Those of you who know me know that my favorite basketball player is Michael Jordan. A couple years ago, I read a comprehensive biography about Jordan called: Michael Jordan: The Life by Roland Lazenby. What fascinated me was not his college-level or NBA-level stories, but those from his childhood and teenage years. It’s easy to say now that Jordan was destined for success. But the path to success can be winding and uncertain.
Achieving audacious goals isn’t easy, and it’s difficult to see a path to success while you’re going through it. It’s especially hard if you haven’t selected a path or vocation that suits your natural personality and gives you a competitive advantage.
Hopefully these eight facts about Jordan’s formative years will inspire you to overcome setbacks and give you the patience to achieve your goals.
#1. His dad thought he was lazy.
When Jordan was fifteen years old, his dad said:
“That’s the laziest boy I’ve ever seen . . . if he had to get a job in a factory punching a clock he’d starve to death … he was always broke.”
According to Jordan in his autobiography Driven From Within, his dad only stopped believing this when Jordan got into the University of North Carolina:
My father more or less thought: At least this guy isn’t going to be home for the rest of his life. He may just get out and do something.
#2. He was never actually cut from
his high school basketball team.
Everyone knows Jordan was cut from his high school team. The real story is this: When he was a sophomore, both he and his friend Leroy were considered for varsity. However, only Leroy made the team, because he was a big man, and the varsity squad already had too many guards. Jordan still made the junior varsity team, which–according to his JV coach–turned out to be a blessing:
We thought he’d be better off playing on the JV team . . . Being on the varsity would have meant a substitute’s role, with little playing time, little development, Lynch explained.
Jordan probably would never admit this but it’s probably true. In his autobiography, Jordan wrote about the importance of not having the burden of being labeled a future star:
There were no expectations for me . . . no one expected me to become the player I became. I came in under the radar to a certain degree . . . so I didn’t have to be concerned with looking over my shoulder, or trying to live up to the expectations created by a marketing campaign.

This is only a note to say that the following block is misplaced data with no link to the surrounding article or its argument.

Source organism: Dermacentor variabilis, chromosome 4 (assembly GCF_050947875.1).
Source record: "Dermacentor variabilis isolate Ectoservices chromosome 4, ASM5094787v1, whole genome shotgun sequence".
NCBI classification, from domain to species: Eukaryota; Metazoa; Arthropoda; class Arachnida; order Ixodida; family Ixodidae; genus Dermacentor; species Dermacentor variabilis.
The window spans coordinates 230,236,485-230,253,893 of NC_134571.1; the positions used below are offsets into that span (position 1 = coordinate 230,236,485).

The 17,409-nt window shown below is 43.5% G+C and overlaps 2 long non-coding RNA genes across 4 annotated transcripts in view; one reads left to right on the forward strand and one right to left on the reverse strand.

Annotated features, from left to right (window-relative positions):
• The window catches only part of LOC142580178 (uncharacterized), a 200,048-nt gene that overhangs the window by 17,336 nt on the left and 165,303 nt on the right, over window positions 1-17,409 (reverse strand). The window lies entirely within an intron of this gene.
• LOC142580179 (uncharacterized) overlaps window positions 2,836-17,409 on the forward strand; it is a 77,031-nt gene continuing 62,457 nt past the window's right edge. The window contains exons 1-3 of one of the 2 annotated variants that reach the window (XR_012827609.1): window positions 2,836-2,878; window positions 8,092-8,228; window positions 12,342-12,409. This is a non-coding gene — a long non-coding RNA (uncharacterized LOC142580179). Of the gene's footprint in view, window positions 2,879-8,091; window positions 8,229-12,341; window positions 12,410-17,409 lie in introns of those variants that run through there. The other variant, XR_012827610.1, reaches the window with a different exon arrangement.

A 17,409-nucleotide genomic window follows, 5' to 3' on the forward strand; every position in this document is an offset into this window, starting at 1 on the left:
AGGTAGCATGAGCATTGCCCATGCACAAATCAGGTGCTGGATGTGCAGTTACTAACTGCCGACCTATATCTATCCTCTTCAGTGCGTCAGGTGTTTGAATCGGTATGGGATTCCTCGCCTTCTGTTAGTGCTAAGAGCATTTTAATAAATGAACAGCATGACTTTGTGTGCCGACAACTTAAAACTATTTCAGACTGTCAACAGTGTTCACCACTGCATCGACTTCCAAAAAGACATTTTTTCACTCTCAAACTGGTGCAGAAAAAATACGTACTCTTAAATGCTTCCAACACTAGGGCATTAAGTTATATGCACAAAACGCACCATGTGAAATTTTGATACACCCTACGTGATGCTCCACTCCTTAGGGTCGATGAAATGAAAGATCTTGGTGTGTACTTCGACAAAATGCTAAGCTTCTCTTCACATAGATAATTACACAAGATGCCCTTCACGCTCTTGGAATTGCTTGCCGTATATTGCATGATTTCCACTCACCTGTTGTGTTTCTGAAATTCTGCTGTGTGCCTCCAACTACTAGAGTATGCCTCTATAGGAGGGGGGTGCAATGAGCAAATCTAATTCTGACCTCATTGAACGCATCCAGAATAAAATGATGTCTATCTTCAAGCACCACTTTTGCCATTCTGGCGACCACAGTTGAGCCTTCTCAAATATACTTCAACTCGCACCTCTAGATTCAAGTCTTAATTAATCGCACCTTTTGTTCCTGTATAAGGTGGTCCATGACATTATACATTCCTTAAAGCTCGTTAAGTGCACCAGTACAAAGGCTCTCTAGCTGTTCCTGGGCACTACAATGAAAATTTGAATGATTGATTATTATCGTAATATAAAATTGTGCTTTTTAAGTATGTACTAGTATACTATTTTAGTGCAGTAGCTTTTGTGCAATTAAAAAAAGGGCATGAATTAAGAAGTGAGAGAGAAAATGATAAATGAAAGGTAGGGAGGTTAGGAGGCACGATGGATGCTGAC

#3. He dunked before he was tall
Jordan dunked for the first time during one of his junior varsity games. At the time he was about 5’10.”
#4. He was obsessed about getting taller.
MJ didn’t think 5’10” was tall enough–he wanted to be taller to take his game to the next level. So he did a bunch of things only an obsessed basketball player would do:
He spent hours hanging from a bar in the backyard, hanging anywhere on anything that afforded a good grip, trying to make himself taller. [He and his mother] prayed together about it, and Jordan prayed alone at the end of each day … At five ten he already towered over the males in his family. His parents counseld him to think about growing in his heart and his mind … in addition to hanging from the bar, Jordan would put salt in his shoes before going to bed and praying again.
His mom told him putting salt in his shoes would help him grow taller. It was something she made up just to get him to stop bothering him.
#5. He initially flew under the radar.
Jordan’s lack of height early on caused him to go unnoticed by local powerhouse college teams. It wasn’t until his next year (and after he’d grown to 6’3″ or so) that UNC noticed him. According to the legend, Roy Williams (who was then a graduate assistant) was assigned to find out more about Jordan. Williams sent his friend to go check out the kid:
[Williams] told me “There’s this kid named Mike Jordan at Laney . . . He does 360-degree dunks like it’s nothing.”
#6. The Five Star Basketball Camp changed everything.
Jordan attained local fame and the attention of recruiters after he played at the Five Star basketball camp. But because he was a late bloomer, he didn’t get there completely on his own merit. Roy Williams–who at the time was one of the few people who knew about MJ–tried to build up trust with Jordan and his family by recommending him to the Five Star camp. This was his recommendation to one of the camp organizers:
You know, there’s a kid from North Carolina who may be a great player. We’re not sure. He came to our team camp this summer, but we don’t have a lot of great players there and he didn’t play against a lot of great competition . . . can you get him into your camp so he can play against the best players in the country?
As a result of this recommendation, the camp created an extra spot for Jordan.
#7. His camp coach had buyer’s remorse at first.
The Five Star camp had teams that were formed by coaches who chose players. Jordan’s team was coached by a guy who instructed his assistant to choose a rising star named Aubrey Sherrod. But the assistant chose Jordan instead, which led to this exchange:
[The head coach] says “Who the hell is Mike Jordan” … He goes beserk. “What did you do to me?” [The assistant] told him “relax, relax, he’s a great player.”
#8. UVA wasn’t interested in him because
they were trying to recruit someone else
Jordan ended up killing it at Five Star camp. His performance gave him the confidence to believe that he could play basketball at the highest levels. Afterwards, he contacted the University of Virginia, telling them that he wanted to play for them, alongside their star freshman player Ralph Sampson. But UVA wasn’t interested in MJ at all because they were saving their athletic scholarships for a kid named Chris Mullin.
Readers: What do you think about Jordan’s formative years? Have you encountered similar obstacles? How did you overcome your setbacks?